Encinitas reopens two popular coastal pathways

The pedestrian portion of Coast Highway from Swami’s Beach to the Seaside Parking Lot is shown here on April 15, 2020.
The pedestrian portion of Coast Highway from Swami’s Beach to the Seaside Parking Lot is shown here on April 15, 2020.
(K.C. Alfred / The San Diego Union-Tribune)

Encinitas will reopen its Coastal Rail Trail and the seaside walking path along the southern part of Coast Highway 101 on Friday morning, April 24, but city officials are urging users to follow social-distancing rules or the much-loved exercise routes may be shut down again.

“We are still under the health order of the County of San Diego .... Be smart, keep 6 feet apart,” Jennifer Campbell, the city’s parks, recreation and cultural arts director, said Wednesday, April 22, as she discussed the reopening at a City Council meeting.

The two routes will be marked with special coronavirus signage and trail users are “strongly recommended” to wear facial coverings. Directions also include avoid congregating, and travel on the right and pass other trail users on the left, city publicity information states, adding that people who are sick should not use the trails.

Encinitas officials closed the two wildly popular, Cardiff-area coastal walkways last week, saying they were doing so because county social-distancing rules, which were issued weeks ago to prevent the spread of the coronavirus, weren’t being followed. In some cases, city officials said, trail users were simply ignoring the rules about staying 6 feet apart and not congregating with non-household members, while at other times people were trying to comply, but found it difficult because so many folks were on the trails.

The trail closures have generated much community outrage. Some residents who were already upset about the shutdown of area beaches mobilized and led a protest Sunday, April 19, that attracted some 200 supporters and much media attention.

During Wednesday’s City Council meeting, about half of the some 50 people who submitted coronavirus-related emails to be read aloud declared that they strongly opposed the trail closures. It was a “terrible” and “heavy-handed” decision that took away people’s freedoms and left them unable to enjoy the health benefits of exercise, some said. Many of the writers, including Sunday protest organizer Crista Curtis, wrote that the rail trail closure along San Elijo Avenue created a new public safety hazard because people began walking in the street once the trail closed.

However, Sunday’s protest, which included many participants who weren’t wearing masks and didn’t practice social distancing, also has been controversial. About a dozen of the people who submitted comments to the council on Wednesday, including some who offered advice on ways to increase the options for walking and cycling in Encinitas, wrote that they were embarrassed and horrified by the protest. One called it a “brazen act of stupidity” by a “shameless mob,” and some wrote that they wished the participants had been ticketed.

County Sheriff’s Department Capt. Herb Taft, who leads the department’s North Coastal Station, told the council that he’s hearing there may be protests this weekend at Moonlight Beach, and said his deputies are preparing for this. Taft, whose department faced criticism earlier in April for ticketing nearly two dozen people who were hosting picnics and watching the sunset along Cornish Drive, told council members that it’s his job to enforce the orders, not to question the legality of the protest events.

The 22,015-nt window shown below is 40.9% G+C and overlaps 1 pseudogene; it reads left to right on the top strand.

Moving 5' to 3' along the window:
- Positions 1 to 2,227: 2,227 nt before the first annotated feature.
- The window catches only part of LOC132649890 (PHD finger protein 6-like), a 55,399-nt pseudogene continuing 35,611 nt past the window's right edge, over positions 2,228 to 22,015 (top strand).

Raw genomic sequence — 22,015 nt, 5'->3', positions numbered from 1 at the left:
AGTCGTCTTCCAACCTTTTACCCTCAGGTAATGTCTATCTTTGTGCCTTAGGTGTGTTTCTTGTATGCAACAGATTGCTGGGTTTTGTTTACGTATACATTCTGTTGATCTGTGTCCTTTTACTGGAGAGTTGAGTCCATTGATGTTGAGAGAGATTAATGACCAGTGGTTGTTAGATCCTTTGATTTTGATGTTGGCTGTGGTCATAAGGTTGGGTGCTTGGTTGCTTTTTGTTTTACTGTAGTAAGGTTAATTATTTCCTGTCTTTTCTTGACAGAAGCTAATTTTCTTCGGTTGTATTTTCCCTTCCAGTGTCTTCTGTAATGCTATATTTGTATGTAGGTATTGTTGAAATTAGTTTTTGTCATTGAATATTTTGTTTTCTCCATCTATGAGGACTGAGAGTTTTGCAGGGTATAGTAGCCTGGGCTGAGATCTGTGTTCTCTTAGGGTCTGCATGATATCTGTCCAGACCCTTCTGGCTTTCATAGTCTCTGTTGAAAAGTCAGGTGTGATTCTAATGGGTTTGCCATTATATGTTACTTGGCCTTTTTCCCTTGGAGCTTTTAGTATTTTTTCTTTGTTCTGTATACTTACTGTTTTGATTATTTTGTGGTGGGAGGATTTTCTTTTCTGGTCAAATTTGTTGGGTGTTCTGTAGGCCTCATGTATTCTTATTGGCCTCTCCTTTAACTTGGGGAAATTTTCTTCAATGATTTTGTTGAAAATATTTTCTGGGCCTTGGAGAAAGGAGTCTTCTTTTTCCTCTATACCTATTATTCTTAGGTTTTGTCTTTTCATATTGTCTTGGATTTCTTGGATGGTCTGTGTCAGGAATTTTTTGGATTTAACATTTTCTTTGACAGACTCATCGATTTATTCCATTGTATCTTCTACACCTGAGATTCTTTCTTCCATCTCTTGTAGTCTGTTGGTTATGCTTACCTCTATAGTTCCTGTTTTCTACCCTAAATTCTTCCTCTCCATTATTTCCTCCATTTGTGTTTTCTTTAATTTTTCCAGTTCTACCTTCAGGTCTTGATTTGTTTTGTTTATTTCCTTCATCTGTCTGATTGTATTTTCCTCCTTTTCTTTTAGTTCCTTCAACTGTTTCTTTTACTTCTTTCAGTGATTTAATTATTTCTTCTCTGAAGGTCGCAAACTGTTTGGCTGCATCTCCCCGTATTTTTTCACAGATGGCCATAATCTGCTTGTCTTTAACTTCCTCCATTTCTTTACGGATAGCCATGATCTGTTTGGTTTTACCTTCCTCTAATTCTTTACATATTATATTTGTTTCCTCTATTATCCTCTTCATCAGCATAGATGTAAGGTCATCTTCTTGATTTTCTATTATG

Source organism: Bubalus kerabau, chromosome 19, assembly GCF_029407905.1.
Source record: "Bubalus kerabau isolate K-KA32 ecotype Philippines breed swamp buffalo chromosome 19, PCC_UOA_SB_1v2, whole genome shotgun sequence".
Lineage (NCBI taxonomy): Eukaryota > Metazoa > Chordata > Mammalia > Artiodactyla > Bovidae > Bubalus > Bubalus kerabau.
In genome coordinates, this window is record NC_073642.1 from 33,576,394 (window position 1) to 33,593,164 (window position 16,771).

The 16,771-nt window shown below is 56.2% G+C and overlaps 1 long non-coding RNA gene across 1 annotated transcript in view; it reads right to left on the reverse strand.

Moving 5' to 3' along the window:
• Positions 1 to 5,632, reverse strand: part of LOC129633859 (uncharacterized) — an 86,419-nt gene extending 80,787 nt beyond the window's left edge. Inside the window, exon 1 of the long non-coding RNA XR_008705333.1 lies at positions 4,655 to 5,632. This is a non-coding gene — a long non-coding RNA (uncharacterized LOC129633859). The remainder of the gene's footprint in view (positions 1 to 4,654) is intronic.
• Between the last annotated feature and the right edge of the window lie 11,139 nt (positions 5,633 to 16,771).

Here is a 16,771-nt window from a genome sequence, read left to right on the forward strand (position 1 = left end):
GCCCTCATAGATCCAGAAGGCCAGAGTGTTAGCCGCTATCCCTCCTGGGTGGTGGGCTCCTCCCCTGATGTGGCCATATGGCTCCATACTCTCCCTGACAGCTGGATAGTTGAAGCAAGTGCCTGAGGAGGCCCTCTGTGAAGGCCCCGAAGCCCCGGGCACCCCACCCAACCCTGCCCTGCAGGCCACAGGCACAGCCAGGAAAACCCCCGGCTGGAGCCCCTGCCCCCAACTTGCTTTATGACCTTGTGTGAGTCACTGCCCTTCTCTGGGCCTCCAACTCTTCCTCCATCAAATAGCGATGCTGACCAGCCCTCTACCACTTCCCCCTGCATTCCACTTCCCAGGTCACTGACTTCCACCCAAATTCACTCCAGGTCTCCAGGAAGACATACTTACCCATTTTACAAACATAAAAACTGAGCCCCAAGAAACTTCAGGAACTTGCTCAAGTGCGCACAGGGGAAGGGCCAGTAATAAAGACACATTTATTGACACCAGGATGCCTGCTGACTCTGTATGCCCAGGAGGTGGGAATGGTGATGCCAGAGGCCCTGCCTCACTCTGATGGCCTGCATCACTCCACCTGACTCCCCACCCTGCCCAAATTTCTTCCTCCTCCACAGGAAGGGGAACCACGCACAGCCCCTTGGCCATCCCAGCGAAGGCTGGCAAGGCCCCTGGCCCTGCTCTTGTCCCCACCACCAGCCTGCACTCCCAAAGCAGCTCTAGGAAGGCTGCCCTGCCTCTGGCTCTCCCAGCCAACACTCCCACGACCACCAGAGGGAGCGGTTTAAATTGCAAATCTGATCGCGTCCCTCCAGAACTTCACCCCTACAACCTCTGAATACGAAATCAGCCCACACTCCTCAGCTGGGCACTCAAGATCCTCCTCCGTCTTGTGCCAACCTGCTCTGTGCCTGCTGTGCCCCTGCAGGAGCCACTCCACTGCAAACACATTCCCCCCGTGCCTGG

If the protesters violate the county health orders, “we will enforce it, no question about it,” he said.

Council members said they hoped the reopening of the Cardiff trails might ease some of the pedestrian congestion along Leucadia’s Neptune Avenue, another coastal area where there have been complaints about the inability to practice social distancing because of large numbers of walkers and cyclists.

The city’s parks director said some residents don’t realize that the city’s parks remain open, though active areas within the parks, including playgrounds, are closed. Even with the two Cardiff trail closures, Encinitas has 35 miles of open trails, Campbell added.

Council members also heard reports Wednesday night from the city’s fire chief, Mike Stein, and acting development department services director Roy Sapa’u.

Stein said the city was “doing very well” when it came to personal protective equipment and had received a shipment containing thousands of face masks last week. No firefighters in Encinitas have tested positive for the virus, he said. Both he and the city’s mayor said they have been talking with officials in all of the region’s coastal communities about reopening the beaches.

They’re talking about how to manage a phased opening of the beaches, but “we’re not talking about the ‘when’ just yet,” Stein said as he outlined what a phased approach might entail. Mayor Catherine Blakespear said she would like to see the beaches open to walkers and runners, but said the decision wasn’t hers to make.

“The question of when is up to the county,” the mayor said, adding, “It’s not at all clear to me when that’s going to be.”

Sapa’u told the council that the city’s development services department is proposing to temporarily lift a city regulation that prevents restaurant businesses from doing takeout, or what’s termed “off-site,” liquor sales. The change, which would help the city’s struggling restaurant businesses survive in these economically troubled times, is proposed to go before the council for approval May 6, he said.

— Barbara Henry is a reporter for The San Diego Union-Tribune